The study of network dynamics, or how large numbers of individual components interact, is foundational to much of the research at SFI. Network theory has offered insight into everything from stock markets and ecosystems to disease spread and human social behavior. But there are still vexing challenges — problems that look simple but which prove to be quite hard — at the heart of network theory and models.
Incoming Program Postdoctoral Fellow George Cantwell, who is completing his PhD in physics at the University of Michigan, recently tackled one well-known flaw in network modeling that has persisted since the 1930s. A common tool, belief propagation, used for calculating network properties, only works on networks with no short loops. But most real-world networks have short loops.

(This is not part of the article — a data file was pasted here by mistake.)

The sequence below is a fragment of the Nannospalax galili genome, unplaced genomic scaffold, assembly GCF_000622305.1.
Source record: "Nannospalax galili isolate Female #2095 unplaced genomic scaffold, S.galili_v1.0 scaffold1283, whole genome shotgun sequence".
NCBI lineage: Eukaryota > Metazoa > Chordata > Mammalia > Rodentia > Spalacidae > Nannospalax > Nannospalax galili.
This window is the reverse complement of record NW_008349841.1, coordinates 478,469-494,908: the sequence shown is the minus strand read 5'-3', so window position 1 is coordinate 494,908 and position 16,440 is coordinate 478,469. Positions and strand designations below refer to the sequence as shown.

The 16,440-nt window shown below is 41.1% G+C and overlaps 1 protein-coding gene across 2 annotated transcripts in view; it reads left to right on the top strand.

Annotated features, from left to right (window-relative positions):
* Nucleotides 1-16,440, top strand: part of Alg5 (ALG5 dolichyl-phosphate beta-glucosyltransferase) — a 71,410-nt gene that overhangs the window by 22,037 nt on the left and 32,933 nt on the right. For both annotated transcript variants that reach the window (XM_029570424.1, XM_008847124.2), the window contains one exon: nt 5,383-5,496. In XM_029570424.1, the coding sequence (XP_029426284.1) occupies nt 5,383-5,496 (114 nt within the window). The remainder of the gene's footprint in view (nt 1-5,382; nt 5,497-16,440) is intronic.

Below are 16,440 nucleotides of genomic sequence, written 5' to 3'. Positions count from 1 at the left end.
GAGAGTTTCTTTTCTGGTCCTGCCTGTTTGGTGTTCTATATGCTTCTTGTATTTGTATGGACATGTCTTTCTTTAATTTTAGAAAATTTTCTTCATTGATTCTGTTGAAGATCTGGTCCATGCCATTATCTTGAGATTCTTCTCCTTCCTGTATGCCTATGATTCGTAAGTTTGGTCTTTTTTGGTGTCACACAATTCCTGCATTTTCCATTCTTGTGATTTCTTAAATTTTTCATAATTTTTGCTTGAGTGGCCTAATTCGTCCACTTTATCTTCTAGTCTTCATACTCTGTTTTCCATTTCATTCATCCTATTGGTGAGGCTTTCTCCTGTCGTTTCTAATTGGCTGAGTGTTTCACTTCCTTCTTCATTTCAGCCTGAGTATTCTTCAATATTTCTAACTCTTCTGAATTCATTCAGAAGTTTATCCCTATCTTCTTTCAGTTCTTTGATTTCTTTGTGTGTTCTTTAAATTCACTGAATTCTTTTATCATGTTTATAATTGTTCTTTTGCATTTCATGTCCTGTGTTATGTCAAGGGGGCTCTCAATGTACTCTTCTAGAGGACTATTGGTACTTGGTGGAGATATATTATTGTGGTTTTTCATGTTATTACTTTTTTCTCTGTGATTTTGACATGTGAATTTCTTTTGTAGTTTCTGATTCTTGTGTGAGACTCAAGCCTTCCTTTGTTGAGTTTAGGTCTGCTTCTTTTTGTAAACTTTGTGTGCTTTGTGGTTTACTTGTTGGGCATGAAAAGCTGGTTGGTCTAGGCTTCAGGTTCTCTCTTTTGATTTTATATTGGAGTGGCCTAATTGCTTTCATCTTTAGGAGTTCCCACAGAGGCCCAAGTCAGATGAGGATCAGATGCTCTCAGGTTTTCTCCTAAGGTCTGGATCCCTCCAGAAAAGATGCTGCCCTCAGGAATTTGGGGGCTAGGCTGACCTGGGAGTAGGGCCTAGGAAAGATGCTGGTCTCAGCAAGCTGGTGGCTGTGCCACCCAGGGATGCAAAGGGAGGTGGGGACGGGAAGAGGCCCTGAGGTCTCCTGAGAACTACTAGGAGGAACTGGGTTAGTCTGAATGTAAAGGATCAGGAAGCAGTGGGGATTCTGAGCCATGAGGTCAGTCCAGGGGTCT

That disconnect between models and their ability to rigorously fit to real-world data is the vexing challenge that drives Cantwell’s research. He would like to see theoretical research orient toward consequential real-world questions. The questions of greatest import for Cantwell, who also holds a BA in physics and philosophy from the University of Oxford, concern human sociology and psychology. “Many of the hardest and most interesting questions arise in this context,” he says. At SFI, Cantwell will be working with Professor Cris Moore on an NSF-funded project aimed at identifying when it is mathematically possible to pull patterns from large, noisy, high-dimensional real-world datasets.